A comprehensive, in-depth approach to anatomy
The Master of Science in Anatomy (M.S.A.) program offers two distinct tracks: the teaching track and the thesis track. Both tracks provide advanced training in anatomy to prepare students for a professional career in academic teaching or in basic science research. Both tracks leading to the M.S.A. degree are designed to be completed in 24 months but can take up to five years to be completed on a part-time basis. The distinctiveness of these tracks is detailed below.
The current learning goals of the Master of Science in Anatomy (M.S.A.) program are:
- To demonstrate mastery of the anatomic sciences including anatomic imaging
- To effectively teach and communicate in the field of anatomy
- To demonstrate professional attributes
- To demonstrate critical thinking skills
- To demonstrate knowledge of biochemical and physiological concepts and principles.
The program has anchored its five learning goals to those at the level of the institution as developed by the University Student Learning Assessment Committee.
The teaching track is designed to prepare students for entry into medical and allied medical professional programs, careers in academic teaching, or further study in graduate programs, particularly anatomical education. The teaching track curriculum includes many first-year medical school classes, courses specifically designed for the anatomy master’s degree program, and an extensive requirement to teach anatomy by assisting the anatomy faculty in this craft. Students currently enrolled in the Doctor of Osteopathic Medicine (D.O.) program or Doctor of Podiatric Medicine (D.P.M.) program can also apply to the teaching track. The curriculum for dual-degree students (D.O./M.S.A. or D.P.M./M.S.A.) is designed to be completed during the first two years of their medical program. The emphasis for dual-degree students is on expanding each student’s anatomic knowledge to better prepare him or her to enter medical specialties underpinned by the relationship between anatomical structure and function.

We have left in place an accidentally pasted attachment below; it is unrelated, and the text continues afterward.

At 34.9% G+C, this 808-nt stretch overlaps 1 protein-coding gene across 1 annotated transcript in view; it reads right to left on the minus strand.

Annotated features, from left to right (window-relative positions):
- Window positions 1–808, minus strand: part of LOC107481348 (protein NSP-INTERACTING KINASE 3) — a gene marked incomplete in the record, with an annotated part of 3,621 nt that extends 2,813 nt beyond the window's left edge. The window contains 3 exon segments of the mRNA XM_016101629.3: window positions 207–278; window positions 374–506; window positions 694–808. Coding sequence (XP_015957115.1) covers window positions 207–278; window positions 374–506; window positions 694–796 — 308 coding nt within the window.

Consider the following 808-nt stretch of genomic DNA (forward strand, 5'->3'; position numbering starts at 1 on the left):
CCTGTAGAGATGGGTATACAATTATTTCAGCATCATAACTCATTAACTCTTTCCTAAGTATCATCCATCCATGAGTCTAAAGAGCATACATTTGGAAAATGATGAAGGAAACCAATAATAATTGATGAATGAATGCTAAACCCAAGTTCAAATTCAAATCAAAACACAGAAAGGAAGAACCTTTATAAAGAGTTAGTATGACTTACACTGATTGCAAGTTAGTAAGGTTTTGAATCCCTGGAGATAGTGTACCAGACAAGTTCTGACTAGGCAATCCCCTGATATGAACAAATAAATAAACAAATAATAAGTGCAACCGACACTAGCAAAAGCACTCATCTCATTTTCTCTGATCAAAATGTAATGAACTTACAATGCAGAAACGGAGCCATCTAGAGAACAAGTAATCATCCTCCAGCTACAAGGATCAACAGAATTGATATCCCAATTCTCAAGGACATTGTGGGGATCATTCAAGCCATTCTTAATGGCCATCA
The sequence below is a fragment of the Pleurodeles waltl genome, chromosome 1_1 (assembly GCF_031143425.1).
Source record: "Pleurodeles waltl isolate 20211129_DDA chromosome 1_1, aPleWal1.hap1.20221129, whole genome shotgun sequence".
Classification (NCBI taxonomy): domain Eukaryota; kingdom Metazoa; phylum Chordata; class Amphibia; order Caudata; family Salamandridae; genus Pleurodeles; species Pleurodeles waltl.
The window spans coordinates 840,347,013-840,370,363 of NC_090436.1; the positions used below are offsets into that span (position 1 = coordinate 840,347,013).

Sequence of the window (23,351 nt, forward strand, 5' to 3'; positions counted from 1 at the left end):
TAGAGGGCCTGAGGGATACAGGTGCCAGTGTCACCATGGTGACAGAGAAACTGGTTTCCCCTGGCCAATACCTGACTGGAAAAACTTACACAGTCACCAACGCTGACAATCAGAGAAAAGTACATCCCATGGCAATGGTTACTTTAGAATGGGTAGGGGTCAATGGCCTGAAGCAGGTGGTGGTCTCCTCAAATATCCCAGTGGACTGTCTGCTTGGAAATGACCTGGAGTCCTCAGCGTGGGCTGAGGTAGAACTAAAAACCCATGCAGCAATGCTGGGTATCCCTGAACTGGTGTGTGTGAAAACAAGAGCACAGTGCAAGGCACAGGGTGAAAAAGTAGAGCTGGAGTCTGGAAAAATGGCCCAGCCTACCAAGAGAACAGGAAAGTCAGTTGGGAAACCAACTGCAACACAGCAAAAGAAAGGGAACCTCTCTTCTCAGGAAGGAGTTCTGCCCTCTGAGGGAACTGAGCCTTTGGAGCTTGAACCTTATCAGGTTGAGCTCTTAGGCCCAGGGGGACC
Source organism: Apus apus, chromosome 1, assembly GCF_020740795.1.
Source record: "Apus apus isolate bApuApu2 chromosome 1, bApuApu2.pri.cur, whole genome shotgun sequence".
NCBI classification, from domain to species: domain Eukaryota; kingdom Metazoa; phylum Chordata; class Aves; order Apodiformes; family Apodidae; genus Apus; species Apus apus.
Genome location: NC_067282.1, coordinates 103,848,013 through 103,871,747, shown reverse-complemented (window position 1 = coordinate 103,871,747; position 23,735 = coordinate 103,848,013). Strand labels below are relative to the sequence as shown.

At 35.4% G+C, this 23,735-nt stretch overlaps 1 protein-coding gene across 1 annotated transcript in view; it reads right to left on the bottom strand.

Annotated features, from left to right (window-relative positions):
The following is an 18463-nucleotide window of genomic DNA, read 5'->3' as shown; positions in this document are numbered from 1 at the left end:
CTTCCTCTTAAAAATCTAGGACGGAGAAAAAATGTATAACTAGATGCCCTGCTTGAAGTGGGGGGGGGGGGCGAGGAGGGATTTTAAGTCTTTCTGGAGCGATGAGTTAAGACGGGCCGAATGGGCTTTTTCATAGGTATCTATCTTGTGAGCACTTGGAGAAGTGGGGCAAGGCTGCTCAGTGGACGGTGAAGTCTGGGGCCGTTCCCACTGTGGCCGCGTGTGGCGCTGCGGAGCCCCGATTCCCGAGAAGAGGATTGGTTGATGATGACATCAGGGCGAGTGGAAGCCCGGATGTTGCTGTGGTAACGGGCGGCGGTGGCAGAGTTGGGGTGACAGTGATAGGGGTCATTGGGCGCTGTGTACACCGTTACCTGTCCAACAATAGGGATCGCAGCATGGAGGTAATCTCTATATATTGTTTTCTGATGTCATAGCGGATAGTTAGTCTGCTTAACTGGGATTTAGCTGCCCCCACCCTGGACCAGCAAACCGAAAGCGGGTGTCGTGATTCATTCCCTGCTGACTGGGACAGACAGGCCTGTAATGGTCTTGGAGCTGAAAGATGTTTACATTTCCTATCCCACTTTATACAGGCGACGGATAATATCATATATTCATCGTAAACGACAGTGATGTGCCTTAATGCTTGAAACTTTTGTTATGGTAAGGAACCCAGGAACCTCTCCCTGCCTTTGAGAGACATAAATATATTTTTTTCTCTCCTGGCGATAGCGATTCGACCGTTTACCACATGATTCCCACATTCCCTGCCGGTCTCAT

The thesis track is designed to prepare students for a research-based career in comparative and evolutionary anatomy. Course work for the thesis track is focused on training in anatomical sciences, training in scientific writing, researching scientific topics, and becoming proficient scholars in their respective fields. This track is specifically geared toward individuals wanting to matriculate into Ph.D. programs, such as those related to paleontology, biological anthropology, or evolutionary biology. This track is not recommended for individuals wanting to pursue a clinical or anatomical education degree, nor is this track available as a dual-degree program for current D.O./D.P.M. students.